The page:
- The search button on the main menu: The main menu shows the options for selecting your trip, the date and the number of travelers. Beneath that is a large orange button and even further down are additional options such as ‘search for cheapest dates’. The problem here is that the first two parts belong together, but are visually too distant from each other. This confused 3/5 users. One pressed the button when he intended to change the search queries, another skipped it completely and pressed an option below which was unrelated.
- Surcharges and filtering: After having searched 4/5 users struggled to filter the results. The main reason was that they had not seen the option to filter at the bottom of the page. Furthermore, 5/5 users did not know what to expect under ‘surcharges’.
- *As an interesting note: Not a single user touched the bottom menu once!
The larger problem
My goal was to find out whether the app helped the participants find a flight and hotel. User testing proved that in the most part Kayak succeeded in this. But after being provided with a list of options the app did not help users make the best choice. There was too little information.
Users had a hard time comparing and, finally, choosing an option. Missing the right information users took longer to choose and were less sure of their decision.
- Choosing a booking site: After selecting a specific flight the user is presented a long list of websites that sell tickets. These are ordered by price. 5/5 users were unfamiliar with the different companies and simply took the cheapest one at the top.
- Choosing a hotel: Choosing ‘the best deal’ among a list of hotels is a very subjective task. To make a decision 5/5 users looked at a combination of pictures and the general rating. As one user found out, the hotel he had chosen had a general rating above 8, but scored below a 4 on the quality of the room.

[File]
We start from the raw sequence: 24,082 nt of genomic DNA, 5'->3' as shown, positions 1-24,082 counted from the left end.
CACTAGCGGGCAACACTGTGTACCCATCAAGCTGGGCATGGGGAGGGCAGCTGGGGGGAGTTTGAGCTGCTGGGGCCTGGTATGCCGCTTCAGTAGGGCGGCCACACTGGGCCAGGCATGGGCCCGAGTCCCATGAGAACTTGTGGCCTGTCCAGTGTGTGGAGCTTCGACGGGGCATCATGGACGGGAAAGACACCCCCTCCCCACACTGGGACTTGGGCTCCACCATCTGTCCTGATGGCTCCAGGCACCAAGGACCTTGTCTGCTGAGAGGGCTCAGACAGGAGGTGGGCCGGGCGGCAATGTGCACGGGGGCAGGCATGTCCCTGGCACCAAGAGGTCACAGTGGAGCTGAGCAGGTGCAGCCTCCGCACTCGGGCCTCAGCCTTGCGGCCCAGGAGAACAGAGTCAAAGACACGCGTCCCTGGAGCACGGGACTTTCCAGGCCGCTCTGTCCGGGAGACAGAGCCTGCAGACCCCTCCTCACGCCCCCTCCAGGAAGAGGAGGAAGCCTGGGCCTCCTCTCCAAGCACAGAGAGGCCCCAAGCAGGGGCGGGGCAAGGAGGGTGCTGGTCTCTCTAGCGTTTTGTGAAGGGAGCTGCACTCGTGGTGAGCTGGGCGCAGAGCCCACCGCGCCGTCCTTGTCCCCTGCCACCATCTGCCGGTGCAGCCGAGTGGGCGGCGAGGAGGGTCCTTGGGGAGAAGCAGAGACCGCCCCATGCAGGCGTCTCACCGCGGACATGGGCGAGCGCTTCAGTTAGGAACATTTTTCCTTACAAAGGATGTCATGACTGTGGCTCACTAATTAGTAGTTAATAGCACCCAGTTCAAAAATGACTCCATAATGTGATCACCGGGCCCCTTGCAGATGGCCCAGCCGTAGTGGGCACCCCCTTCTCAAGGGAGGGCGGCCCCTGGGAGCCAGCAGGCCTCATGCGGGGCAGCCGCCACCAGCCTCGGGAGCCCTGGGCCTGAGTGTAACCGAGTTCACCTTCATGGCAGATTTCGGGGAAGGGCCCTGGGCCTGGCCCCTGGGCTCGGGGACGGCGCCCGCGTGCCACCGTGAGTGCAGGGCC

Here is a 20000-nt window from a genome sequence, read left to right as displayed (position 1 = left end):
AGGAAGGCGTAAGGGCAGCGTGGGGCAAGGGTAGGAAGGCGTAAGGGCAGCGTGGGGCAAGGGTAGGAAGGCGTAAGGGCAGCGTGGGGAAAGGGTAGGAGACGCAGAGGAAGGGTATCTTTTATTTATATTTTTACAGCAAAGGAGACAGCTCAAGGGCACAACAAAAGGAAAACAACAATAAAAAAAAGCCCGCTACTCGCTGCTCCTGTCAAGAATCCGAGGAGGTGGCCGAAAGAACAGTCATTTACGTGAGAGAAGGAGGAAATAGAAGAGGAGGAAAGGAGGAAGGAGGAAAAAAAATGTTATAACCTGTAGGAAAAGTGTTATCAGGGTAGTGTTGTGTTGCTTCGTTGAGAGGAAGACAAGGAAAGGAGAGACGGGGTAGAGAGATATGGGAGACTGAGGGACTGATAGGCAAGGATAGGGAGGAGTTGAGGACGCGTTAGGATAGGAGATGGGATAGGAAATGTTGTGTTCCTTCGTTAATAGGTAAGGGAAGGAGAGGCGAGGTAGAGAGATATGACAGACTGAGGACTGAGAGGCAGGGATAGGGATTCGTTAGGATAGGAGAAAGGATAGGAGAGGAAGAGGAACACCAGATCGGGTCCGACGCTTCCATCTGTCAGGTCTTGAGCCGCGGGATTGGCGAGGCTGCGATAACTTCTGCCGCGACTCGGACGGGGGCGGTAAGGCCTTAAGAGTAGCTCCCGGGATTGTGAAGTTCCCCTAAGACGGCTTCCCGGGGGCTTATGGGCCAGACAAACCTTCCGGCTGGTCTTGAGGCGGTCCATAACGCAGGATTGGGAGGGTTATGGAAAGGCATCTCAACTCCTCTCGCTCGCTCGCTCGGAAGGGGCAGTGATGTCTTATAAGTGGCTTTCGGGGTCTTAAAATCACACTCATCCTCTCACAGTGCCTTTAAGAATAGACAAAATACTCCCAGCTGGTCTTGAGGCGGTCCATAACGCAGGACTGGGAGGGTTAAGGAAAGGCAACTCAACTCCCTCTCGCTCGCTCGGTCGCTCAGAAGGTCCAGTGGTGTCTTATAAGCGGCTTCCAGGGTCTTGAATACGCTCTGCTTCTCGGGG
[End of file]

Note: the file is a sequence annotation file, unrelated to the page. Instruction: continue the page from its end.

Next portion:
- The search button on the main menu: In the old design (left) the large button let to some confusion among users. In the new design I have given a small tag to the button ‘search for flights’ and made sure it was closer to the search query.
- Surcharges and filtering: User testing showed two problems with the options at the bottom of the screen. Firstly, it was not very noticeable. To counter this I changed the color to orange which has a higher impact. Secondly, none of the users knew what to expect when pressing ‘toeslagen’ (surcharges). The main feature found underneath the button was the option to add luggage and recalculate costs. To make this clear I replaced the calculator symbol with a suitcase to make it easier for users to visually recognize what can be found by pressing the button.
- Choosing a booking site: Users found it difficult to choose between the different ticket providers. Especially since they did not know any of them. When asked what would have made their choice easier, 4/5 replied they wanted to know how reliable the companies were. In the new design (right) I have added social validation by adding a rating system.
- Choosing a hotel: This last part of the redesign was the most complex. Users could not confidently choose the ‘best deal’ and 5/5 ended up simply picking one. Based on the user feedback I redesigned the layout of the hotel screen. Firstly I moved the ‘beoordelingen’ (reviews) to the main screen, because these were an important part of the hotel’s image. Secondly I removed the ‘deals’ page, because this added nothing extra to what was already on the main screen. With two tabs empty I moved the map and similar hotels to their own taps, because these were of secondary and tertiary importance to the users. All of this resulted in the most important information being on the main tab, the reduction of double content and shorting the screens.
I enjoyed comparing apps using a usability evaluation based on Nielson’s Principles. While there are many usability heuristics I could have used, I believe Nielson’s are still a good place to start. And even though Kayak came out as ‘the best’ between the three, my participants still helped me find flaws in the design. This goes to show nothing is ever done or perfect.
Kayak revealed a few pain points of which I addressed the two most important ones. The bigger problem, however, was that the app did not help users make a choice once they had found a number of flights or hotels. Using the feedback i was able to add a piece of social validation, and reorganize existing content, to give users a clearer picture. These improvements could help Kayak become the go-to app for comparing and booking flights and hotels!